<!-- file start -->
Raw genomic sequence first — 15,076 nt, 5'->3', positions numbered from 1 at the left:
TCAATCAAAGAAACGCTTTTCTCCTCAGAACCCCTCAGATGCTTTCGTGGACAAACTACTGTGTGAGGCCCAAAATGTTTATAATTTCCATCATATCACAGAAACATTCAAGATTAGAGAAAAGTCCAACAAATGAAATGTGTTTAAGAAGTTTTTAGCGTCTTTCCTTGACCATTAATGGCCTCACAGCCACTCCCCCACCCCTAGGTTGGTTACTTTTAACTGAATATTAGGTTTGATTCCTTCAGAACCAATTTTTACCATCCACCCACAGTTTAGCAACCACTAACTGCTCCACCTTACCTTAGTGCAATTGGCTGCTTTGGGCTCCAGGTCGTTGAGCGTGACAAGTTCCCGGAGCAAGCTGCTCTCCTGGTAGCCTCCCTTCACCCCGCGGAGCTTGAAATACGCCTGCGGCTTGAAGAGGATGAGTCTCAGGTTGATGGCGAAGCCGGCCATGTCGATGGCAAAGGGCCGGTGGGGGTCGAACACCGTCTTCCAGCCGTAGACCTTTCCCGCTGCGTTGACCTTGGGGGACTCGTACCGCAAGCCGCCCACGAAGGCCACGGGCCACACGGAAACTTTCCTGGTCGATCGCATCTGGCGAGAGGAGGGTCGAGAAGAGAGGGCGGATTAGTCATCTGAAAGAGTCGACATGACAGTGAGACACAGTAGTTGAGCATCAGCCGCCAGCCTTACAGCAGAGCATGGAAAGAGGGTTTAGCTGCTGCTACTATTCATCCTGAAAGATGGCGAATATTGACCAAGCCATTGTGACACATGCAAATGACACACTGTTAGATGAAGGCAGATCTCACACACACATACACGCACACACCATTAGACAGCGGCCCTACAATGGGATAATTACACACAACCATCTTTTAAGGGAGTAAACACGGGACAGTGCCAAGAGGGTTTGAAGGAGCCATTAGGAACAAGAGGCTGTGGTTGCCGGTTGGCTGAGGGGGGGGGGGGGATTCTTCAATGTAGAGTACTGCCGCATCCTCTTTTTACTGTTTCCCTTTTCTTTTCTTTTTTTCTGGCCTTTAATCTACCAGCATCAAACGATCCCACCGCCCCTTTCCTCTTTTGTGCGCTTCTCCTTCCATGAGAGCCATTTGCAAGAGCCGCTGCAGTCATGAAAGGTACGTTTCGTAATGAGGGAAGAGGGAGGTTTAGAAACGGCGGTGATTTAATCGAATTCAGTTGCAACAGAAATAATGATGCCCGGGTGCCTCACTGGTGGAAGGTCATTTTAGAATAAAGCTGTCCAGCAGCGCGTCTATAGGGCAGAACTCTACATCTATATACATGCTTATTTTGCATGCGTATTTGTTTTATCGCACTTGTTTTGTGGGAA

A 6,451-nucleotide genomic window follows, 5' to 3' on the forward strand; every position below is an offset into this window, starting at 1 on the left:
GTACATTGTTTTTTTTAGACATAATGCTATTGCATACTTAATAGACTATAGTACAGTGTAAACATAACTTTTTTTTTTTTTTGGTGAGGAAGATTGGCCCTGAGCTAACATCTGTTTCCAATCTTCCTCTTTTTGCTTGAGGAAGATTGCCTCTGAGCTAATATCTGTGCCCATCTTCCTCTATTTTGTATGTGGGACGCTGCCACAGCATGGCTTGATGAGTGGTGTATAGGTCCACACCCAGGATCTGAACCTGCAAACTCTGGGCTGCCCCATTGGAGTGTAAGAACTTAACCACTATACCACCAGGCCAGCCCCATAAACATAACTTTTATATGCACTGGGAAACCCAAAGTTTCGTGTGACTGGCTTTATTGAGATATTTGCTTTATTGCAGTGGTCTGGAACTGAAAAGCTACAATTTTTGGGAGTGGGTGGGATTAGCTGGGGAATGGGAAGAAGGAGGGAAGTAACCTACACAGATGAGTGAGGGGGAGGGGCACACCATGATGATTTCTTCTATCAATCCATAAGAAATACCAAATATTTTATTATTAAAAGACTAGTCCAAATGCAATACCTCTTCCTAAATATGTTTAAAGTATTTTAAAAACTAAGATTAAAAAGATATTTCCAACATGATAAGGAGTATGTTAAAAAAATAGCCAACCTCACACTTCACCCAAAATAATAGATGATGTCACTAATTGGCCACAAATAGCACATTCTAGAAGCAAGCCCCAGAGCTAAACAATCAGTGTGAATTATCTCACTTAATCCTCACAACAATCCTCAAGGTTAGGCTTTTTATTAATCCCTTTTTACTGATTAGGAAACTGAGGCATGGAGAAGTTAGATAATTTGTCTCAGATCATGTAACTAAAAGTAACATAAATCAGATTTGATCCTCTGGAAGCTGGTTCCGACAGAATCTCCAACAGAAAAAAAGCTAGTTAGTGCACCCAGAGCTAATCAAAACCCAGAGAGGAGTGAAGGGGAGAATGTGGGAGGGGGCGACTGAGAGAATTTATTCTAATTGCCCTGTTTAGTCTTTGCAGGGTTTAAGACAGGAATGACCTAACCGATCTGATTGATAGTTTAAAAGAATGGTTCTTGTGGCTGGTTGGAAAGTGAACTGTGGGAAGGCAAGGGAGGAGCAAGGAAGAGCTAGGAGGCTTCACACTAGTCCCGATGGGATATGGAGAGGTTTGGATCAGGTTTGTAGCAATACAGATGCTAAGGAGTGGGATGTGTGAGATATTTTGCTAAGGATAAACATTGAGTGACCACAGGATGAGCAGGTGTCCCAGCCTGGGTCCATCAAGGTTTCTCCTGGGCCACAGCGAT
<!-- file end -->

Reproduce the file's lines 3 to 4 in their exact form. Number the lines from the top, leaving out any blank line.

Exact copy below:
A 6,451-nucleotide genomic window follows, 5' to 3' on the forward strand; every position below is an offset into this window, starting at 1 on the left:
GTACATTGTTTTTTTTAGACATAATGCTATTGCATACTTAATAGACTATAGTACAGTGTAAACATAACTTTTTTTTTTTTTTGGTGAGGAAGATTGGCCCTGAGCTAACATCTGTTTCCAATCTTCCTCTTTTTGCTTGAGGAAGATTGCCTCTGAGCTAATATCTGTGCCCATCTTCCTCTATTTTGTATGTGGGACGCTGCCACAGCATGGCTTGATGAGTGGTGTATAGGTCCACACCCAGGATCTGAACCTGCAAACTCTGGGCTGCCCCATTGGAGTGTAAGAACTTAACCACTATACCACCAGGCCAGCCCCATAAACATAACTTTTATATGCACTGGGAAACCCAAAGTTTCGTGTGACTGGCTTTATTGAGATATTTGCTTTATTGCAGTGGTCTGGAACTGAAAAGCTACAATTTTTGGGAGTGGGTGGGATTAGCTGGGGAATGGGAAGAAGGAGGGAAGTAACCTACACAGATGAGTGAGGGGGAGGGGCACACCATGATGATTTCTTCTATCAATCCATAAGAAATACCAAATATTTTATTATTAAAAGACTAGTCCAAATGCAATACCTCTTCCTAAATATGTTTAAAGTATTTTAAAAACTAAGATTAAAAAGATATTTCCAACATGATAAGGAGTATGTTAAAAAAATAGCCAACCTCACACTTCACCCAAAATAATAGATGATGTCACTAATTGGCCACAAATAGCACATTCTAGAAGCAAGCCCCAGAGCTAAACAATCAGTGTGAATTATCTCACTTAATCCTCACAACAATCCTCAAGGTTAGGCTTTTTATTAATCCCTTTTTACTGATTAGGAAACTGAGGCATGGAGAAGTTAGATAATTTGTCTCAGATCATGTAACTAAAAGTAACATAAATCAGATTTGATCCTCTGGAAGCTGGTTCCGACAGAATCTCCAACAGAAAAAAAGCTAGTTAGTGCACCCAGAGCTAATCAAAACCCAGAGAGGAGTGAAGGGGAGAATGTGGGAGGGGGCGACTGAGAGAATTTATTCTAATTGCCCTGTTTAGTCTTTGCAGGGTTTAAGACAGGAATGACCTAACCGATCTGATTGATAGTTTAAAAGAATGGTTCTTGTGGCTGGTTGGAAAGTGAACTGTGGGAAGGCAAGGGAGGAGCAAGGAAGAGCTAGGAGGCTTCACACTAGTCCCGATGGGATATGGAGAGGTTTGGATCAGGTTTGTAGCAATACAGATGCTAAGGAGTGGGATGTGTGAGATATTTTGCTAAGGATAAACATTGAGTGACCACAGGATGAGCAGGTGTCCCAGCCTGGGTCCATCAAGGTTTCTCCTGGGCCACAGCGAT